September 29, 2005
Scientists create two-sided nanoparticles
ANN ARBOR, Mich.—As with many things in nature, including nanoparticles, two are better than one.
Scientists at the University of Michigan have used electricity to create nanoparticles with two sides, similar to how a fish bobber is made of two colored half shells. The technique could fuel a new research direction in the field, because the limits of size and shape are expanded, said Joerg Lahann, assistant professor of chemical engineering at U-M.
The new particles are exciting for several reasons, Lahann said, and could be used in many applications including targeted drug delivery, or to create new self-assembling particles. The big advantage is that the two sides, or phases, may be modified separately.
A good way to understand this is to picture two full water balloons squished into a see-through jar. The membranes are pressed together but the contents of each balloon could differ, because the membrane separates the two balloons. Scientists could load two different drugs into the particles, one on each side, for use in targeted drug delivery.
The Janus particles are anisotropic, which means as you move through it you have different compositions, a bit like a layer cake. The halves could act as tiny balloons if loaded with different drugs, or other substances. "You could potentially fill each balloon with a different drug," Lahann said. He added it's important to understand that the halves of the nanoparticle are not hollow like balloons though. Rather, the particles are made of a solid plastic.
Using the fish bobber analogy, scientists can chemically alter the surfaces of the two halves to create "patches," chemically altered spots on the particle with different instructions. The ability to engineer or chemically modify the particles to create different surface patches is crucial to self-assembly of nanoparticles, and also in drug delivery, Lahann said. For example, one of the two sides could be modified to 'dock' at certain proscribed points on a cell membrane or a cell tissue.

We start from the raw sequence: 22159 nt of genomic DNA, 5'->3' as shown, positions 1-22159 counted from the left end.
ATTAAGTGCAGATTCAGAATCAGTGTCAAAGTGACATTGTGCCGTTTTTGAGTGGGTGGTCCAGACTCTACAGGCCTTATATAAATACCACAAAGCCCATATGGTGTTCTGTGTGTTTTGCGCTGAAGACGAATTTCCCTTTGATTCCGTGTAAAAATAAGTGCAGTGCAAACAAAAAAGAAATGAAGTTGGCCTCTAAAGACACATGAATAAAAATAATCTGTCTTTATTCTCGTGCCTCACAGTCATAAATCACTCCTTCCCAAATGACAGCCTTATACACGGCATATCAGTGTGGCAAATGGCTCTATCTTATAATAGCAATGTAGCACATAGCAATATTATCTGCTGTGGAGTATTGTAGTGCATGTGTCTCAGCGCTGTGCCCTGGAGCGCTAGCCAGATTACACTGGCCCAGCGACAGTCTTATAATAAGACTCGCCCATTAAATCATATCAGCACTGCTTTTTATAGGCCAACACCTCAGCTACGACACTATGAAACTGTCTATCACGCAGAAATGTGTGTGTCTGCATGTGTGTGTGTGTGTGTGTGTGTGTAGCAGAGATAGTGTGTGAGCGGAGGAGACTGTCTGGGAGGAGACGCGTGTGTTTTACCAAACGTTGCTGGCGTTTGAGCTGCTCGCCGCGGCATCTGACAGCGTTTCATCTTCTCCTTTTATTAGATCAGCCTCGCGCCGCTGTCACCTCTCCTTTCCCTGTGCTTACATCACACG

The particles are formed by ejecting polymers from two parallel needles, Lahann said. The needles are close enough together that the polymers merge; think of squeezing out a line of toothpaste with two colors, Lahann said. At the end of the needles, a fluid droplet forms which is then blasted with several thousand volts of electricity. This causes the droplet to elongate and break into nanoparticles. The side-by-side positioning is preserved, hence the formation of the two-sided particles.
The findings are published on-line in Nature Materials, in a paper entitled, "Biphasic Janus Particles with Nanoscale Anisotropy," co-written by Lahann, Kyung-Ho Roh, and Prof. David Martin, director of the macromolecular science and engineering center at the University of Michigan.
For information about Lahann, see: http://www.engin.umich.edu/dept/cheme/people/lahann.html
The University of Michigan College of Engineering is ranked among the top engineering schools in the country. Michigan Engineering boasts one of the largest engineering research budgets of any public university, at $135 million for 2004. Michigan Engineering has 11 departments and two NSF Engineering Research Centers. Within those departments and centers, there is a special emphasis on research in three emerging areas: nanotechnology and integrated microsystems; cellular and molecular biotechnology; and information technology. Michigan Engineering is seeking to raise $110 million for capital building projects and program support in these areas to further research discovery. Michigan Engineering's goal is to advance academic scholarship and market cutting edge research to improve public health and well-being. For more information, see the Michigan Engineering home page: http://www.engin.umich.edu
Contact: Laura Bailey
Phone: (734) 647-7087 or (734) 647-1848